Instagram debuts tool to help creators earn commission on purchases

Dive Brief:

  • In a bid to increase their support for influencers and creators, Instagram and Facebook on Tuesday announced plans for new affiliate marketing and e-commerce features, according to a blog post

  • Select Instagram creators can already tag products from affiliate brands or sell their own products via the Shops feature. In the next few months, the platform will test a “native affiliate tool” that will enable creators to earn commissions on purchases they drive by sharing items with their followers.

  • Instagram and Facebook have also enhanced their badges on Instagram Live and Stars on Facebook, which help creators earn money from their followers. Instagram and Facebook users can now earn additional payouts when they achieve certain milestones, per the announcement.

Dive Insight:

The rollout of these e-commerce features builds upon Facebook and Instagram’s efforts to help users monetize their audience and products. In 2020, Instagram introduced monetization features for Instagram Live and IGTV and debuted Shopping in Reels to let merchants and creators tag their products. Earlier this year, the platform rolled out its Live Rooms feature to allow users to host virtual live rooms with up to three other users. 

To kick off this latest set of features, Instagram is testing out its affiliate program with select U.S.-based merchants and creators, including retailers and brands like MAC, Sephora and Pat McGrath. It will expand to more partners in the future, the company said. The social network also noted that select users could establish a shop and drive product launch sales with one of four companies: Bravado/UMG, Fanjoy, Represent and Spring. That feature will be available to all eligible U.S. creators by the end of the year.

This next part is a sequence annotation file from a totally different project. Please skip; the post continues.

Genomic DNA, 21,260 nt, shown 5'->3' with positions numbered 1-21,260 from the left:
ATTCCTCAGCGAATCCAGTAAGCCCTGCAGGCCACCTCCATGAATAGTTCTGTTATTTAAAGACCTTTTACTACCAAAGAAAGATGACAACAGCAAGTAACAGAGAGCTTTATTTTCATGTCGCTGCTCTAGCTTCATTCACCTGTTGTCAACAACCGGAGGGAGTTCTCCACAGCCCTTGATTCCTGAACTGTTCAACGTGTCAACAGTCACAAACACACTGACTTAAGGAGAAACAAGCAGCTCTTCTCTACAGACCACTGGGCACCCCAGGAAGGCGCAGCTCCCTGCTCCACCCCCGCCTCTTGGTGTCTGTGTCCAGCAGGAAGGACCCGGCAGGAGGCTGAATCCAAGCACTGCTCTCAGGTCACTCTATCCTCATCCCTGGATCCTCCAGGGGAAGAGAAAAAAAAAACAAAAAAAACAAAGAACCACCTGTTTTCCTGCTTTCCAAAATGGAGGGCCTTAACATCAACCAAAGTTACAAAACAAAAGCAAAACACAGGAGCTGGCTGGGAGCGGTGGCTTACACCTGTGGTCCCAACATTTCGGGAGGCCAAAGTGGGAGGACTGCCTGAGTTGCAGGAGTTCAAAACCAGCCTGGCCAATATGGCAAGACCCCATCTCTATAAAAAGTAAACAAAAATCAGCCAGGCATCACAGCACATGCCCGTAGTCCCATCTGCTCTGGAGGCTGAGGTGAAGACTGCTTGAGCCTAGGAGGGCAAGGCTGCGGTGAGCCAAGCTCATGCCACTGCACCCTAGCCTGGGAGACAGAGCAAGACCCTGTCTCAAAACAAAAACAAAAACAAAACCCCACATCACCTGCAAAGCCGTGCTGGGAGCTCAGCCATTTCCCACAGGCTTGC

“We want Instagram and Facebook to serve as a home base for creators to tell their story, grow and make a living,” the company wrote in its announcement. “Whether they are just starting out or are further along in building their business — we want to support creators and give them ways to accomplish their goals.”

Meanwhile, other social platforms are unveiling new features to capitalize on emerging social commerce trends. Earlier this week, Pinterest debuted its Shopping List feature, allowing users to save product pins and receive price reduction alerts. And last month, Snapchat and Poshmark teamed up to create Poshmark Mini, which lets Snapchat users browse select products, attend virtual shopping events and purchase items from top-selling brands on Poshmark all within Snapchat. 

Research suggests that livestream shopping and social commerce are on the rise. Per a report from Coresight Research, the livestreaming market is expected to grow to $6 billion by the end of this year and $25 billion by 2023. A 2020 report from Sprout Social found that the majority of shoppers purchase from brands they follow on social media, and they spend more with the brands they follow. Plus, 2020 research from Poshmark indicated that more than half of consumers were open to buying goods via social media instead of a company’s website, and three-fourths of shoppers would make purchases from other people online.

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